Diagnosing hearing loss 

See your GP if you are having problems with your hearing. They will examine your ears and carry out some simple hearing tests.

You might also wish to visit the Action for Hearing Loss website for an online hearing test.

Ear examination

During an ear examination, an instrument with a light at the end called an auriscope (or otoscope) is used to look for anything abnormal including:

Your GP will ask you if you have any pain in your ear and when you first noticed the hearing loss.

Referral to a specialist

Your GP may refer you to an ear, nose and throat (ENT) specialist or an audiologist (a hearing specialist). The specialist will carry out further hearing tests to help determine what is causing your hearing loss and recommend the best course of treatment.

Some of the hearing tests that you may have include:

  • a tuning fork test (sometimes performed by your GP)
  • pure tone audiometry
  • bone conduction test

These tests are described below.

Tuning fork test

A tuning fork is a Y-shaped, metallic object. It produces sound waves at a fixed pitch when it is gently tapped and can be used to test different aspects of your hearing.

The tester will tap the tuning fork on their elbow or knee to make it vibrate, before holding it at different places around your head.

This test can help determine if you have conductive hearing loss, which is hearing loss caused by sounds not being able to pass freely into the inner ear, or sensorineural hearing loss where the inner ear or hearing nerve is not working properly.

Pure tone audiometry

Pure tone audiometry tests the hearing of both ears. During the test, a machine called an audiometer produces sounds at various volumes and frequencies (pitches). You listen to the sounds through headphones and respond when you hear them by pressing a button.

Bone conduction test

A bone conduction test is often carried out as part of a routine pure tone audiometry test in adults. It is used to check if you have sensorineural hearing loss by testing how well your inner ear is working.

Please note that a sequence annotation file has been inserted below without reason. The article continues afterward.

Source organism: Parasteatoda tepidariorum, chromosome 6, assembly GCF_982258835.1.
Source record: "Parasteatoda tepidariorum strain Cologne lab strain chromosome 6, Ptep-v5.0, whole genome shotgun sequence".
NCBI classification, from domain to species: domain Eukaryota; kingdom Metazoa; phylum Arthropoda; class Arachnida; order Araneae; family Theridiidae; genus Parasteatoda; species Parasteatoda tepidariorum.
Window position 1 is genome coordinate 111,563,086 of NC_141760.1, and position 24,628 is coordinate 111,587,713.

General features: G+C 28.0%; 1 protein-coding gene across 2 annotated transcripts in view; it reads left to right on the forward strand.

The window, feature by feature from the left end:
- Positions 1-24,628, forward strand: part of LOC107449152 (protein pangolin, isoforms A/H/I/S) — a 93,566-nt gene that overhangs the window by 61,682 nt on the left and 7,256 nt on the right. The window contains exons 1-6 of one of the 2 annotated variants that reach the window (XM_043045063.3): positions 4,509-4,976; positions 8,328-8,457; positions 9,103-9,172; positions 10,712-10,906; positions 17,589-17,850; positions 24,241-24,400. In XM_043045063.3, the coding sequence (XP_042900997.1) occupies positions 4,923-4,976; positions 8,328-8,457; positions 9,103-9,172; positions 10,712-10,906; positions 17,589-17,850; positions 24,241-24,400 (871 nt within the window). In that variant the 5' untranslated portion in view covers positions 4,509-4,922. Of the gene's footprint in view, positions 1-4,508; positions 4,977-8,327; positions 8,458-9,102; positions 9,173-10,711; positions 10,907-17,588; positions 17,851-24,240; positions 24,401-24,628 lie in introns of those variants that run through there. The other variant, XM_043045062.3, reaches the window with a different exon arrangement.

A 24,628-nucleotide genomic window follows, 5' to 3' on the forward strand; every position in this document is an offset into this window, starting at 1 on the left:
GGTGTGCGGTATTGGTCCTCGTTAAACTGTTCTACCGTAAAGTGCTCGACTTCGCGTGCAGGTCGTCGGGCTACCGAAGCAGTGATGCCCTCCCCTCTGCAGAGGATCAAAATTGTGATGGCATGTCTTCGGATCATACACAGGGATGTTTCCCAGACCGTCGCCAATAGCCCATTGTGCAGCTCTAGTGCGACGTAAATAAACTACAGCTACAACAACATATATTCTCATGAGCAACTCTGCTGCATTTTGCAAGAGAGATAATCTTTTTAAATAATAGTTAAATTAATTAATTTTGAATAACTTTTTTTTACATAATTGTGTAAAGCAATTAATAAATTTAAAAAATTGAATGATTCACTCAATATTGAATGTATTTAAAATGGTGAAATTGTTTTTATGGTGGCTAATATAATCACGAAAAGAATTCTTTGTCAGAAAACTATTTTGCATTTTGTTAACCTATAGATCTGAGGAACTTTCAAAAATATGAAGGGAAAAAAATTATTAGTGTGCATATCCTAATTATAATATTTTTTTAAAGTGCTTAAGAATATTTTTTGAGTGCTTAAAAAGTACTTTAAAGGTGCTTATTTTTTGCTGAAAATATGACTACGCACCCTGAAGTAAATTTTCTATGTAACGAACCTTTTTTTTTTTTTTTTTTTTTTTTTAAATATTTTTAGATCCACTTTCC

Bone conduction involves placing a vibrating probe against the mastoid bone behind the ear. It tests how well sounds transmitted through the bone are heard.

Bone conduction is a more sophisticated version of the tuning fork test, and when used together with pure tone audiometry, it can help determine whether hearing loss comes from the outer and middle ear (conductive hearing loss), the inner ear (sensorineural hearing loss), or both.

Newborn Hearing Screening Programme (NHSP)

After your baby is born, they will be given a number of routine health checks, including a hearing test. The test is part of the NHS Newborn Hearing Screening Programme (NHSP), and it will be carried out within the first few weeks of your baby's birth.

A test that is commonly used to check a baby’s hearing is the otoacoustic emissions (OAE) test. The test involves placing a tiny earpiece into the outer ear. If possible, it will be carried out while your baby is asleep.

The earpiece emits small sounds and checks for a corresponding "echo" from the ear. If your baby's ear is working normally, the echoes should be produced in a part of the ear known as the cochlea. A computer is used to record and analyse the reaction sounds.

If there is no response, it does not necessarily mean that your child has a hearing impairment, although further tests will be needed to determine the cause.

About 15% of newborn babies will need further testing and one to two babies in every thousand will have some level of hearing loss in one or both ears.

Levels of hearing loss

Very few people with hearing loss hear nothing at all. There are four different levels of hearing loss, which are defined by the quietest sound that you are able to hear, measured in decibels (dB). These are described below.

Mild deafness

If you are mildly deaf, the quietest sound that you can hear is between 21 to 40dB. Mild deafness can sometimes make hearing speech difficult, particularly in noisy situations.

Moderate deafness

If you are moderately deaf, the quietest sound that you can hear is between 41 to 70dB. You may have difficulty following speech without using a hearing aid.

Severe deafness

If you are severely deaf, the quietest sound that you are able to hear is between 71 to 90dB. People who are severely deaf usually need to lip-read or use sign language, even with the use of a hearing aid.

Profound deafness

If you are profoundly deaf, the quietest sound that you can hear is more than 90dB. People who are profoundly deaf can often benefit from a cochlear implant. Other forms of communication include lip reading and sign language

Read more about treating hearing impairment, including different types of hearing aids and sign language.

Page last reviewed: 10/06/2013

Next review due: 10/06/2015